This is definitely a thing with TZ and Serling. Another example that comes to mind is the guy that wins the "who can stay silent the longest" contest. There are other examples that are escaping me right now.

This often results in some of the more memorable endings, but when you binge a bunch (or all of them) in a short period, you're left thinking "Dang, Serling was a cruel SOB".



Anyways, the deadline to join this HoF has officially passed. It's a shame I couldn't get Captain Terror to join, but oh well. Maybe next time.

The deadline to finish this still stands at January 21, 2022 (that date is also printed in the second post in this thread), which gives you one week to review two episodes.





Last Stop Willoughby, Season 1, Episode 30, 1960

SPOILERS, BABY CRAYFISH!

Gart Williams (James Daly) works at an advertising agency where he is routinely overwhelmed and fed up, especially with the badgering criticism from his boss (Howard Smith). Getting nothing but scorn from his wife (Patricia Donahue), Williams retreats to a town called Willoughby--a place existing in the distant past and possibly only in his mind--an idyllic place where the pace of life is slow and Williams believes he can be himself.

I enjoyed this episode, in which a person finds themselves overwhelmed by the relentless need to perform in a competitive space. As Williams tells his wife, some people just aren't built for competition. Instead of finding the hustle and bustle of city life and work as an executive exciting, Williams is stressed and depressed and on the verge of a nervous breakdown.

It's interesting thinking about this episode in comparison to Walking Distance. Williams wants to not only be out of the place of his current life, he also wants to be out of the time. I was surprised to find myself having mixed feelings about the idea that the ideal place to be is, you know, a time and place where women can't vote. It also goes without saying that everyone in Willoughby is white and . . . hmm. There's a quote that I thought of here, and it's "When someone talks about the good old days, ask 'who were they good for?".

To be clear, I empathized very strongly with Williams, and the part where he's taking two phone calls and also someone is yelling at him made me think of the moments in my own job where multiple people are trying to talk to me in person at the same time while I'm trying to teach students virtually using a headset. So I felt him when it came to his emotional state and the feeling of needing to escape, I just ended up not loving his idea of the perfect escape. In contrast to the message of Walking Distance, here the idealized past IS considered an appropriate, reasonable outlet for feelings of dissatisfaction. When his boss told him to "dream it" when talking about a new show, I kind of hoped that Williams would take his vision and find a way to bring it into his work.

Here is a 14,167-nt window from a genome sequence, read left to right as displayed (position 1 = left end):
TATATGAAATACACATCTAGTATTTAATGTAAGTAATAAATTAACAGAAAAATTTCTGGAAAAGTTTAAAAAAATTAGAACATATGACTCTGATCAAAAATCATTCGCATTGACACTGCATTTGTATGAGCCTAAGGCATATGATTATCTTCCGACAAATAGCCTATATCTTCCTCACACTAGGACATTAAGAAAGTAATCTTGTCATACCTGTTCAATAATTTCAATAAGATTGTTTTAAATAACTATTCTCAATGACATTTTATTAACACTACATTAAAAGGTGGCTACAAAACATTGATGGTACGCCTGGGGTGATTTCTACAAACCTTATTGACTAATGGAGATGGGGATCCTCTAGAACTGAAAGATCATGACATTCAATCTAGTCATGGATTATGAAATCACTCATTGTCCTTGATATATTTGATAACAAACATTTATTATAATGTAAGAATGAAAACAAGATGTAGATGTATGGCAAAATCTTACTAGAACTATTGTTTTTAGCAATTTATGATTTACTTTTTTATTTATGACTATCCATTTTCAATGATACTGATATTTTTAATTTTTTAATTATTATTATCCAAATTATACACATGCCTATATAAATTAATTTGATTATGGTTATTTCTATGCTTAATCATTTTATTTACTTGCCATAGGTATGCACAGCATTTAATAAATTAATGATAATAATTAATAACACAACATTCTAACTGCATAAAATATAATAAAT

And finally, I had mixed feelings about Williams dying by suicide being seen as something of a happy ending. "It comes with sunlight and serenity." A man being driven to take his own life because of the stress of his environment is a tragedy, and I don't love that in the universe of the episode, it was his only outlet. Daly does a great job of showing a man who is at the point of despair. And I suppose you could argue that Williams does not willingly kill himself--he jumps from the train in a moment of delusion.

I liked the performances and the exploration of what it means to be living a life whose pace and demands are overwhelming. I had a bit of trouble with the construct of Willoughby itself and its relationship to the main character. (This is also the seventh episode in a row of this HoF where the main character is a man and women are either basically non-existent or are mainly there to browbeat the male lead. I might be getting Repetitive Protagonist Fatigue!).




This is definitely a thing with TZ and Serling. Another example that comes to mind is the guy that wins the "who can stay silent the longest" contest. There are other examples that are escaping me right now.

This often results in some of the more memorable endings, but when you binge a bunch (or all of them) in a short period, you're left thinking "Dang, Serling was a cruel SOB".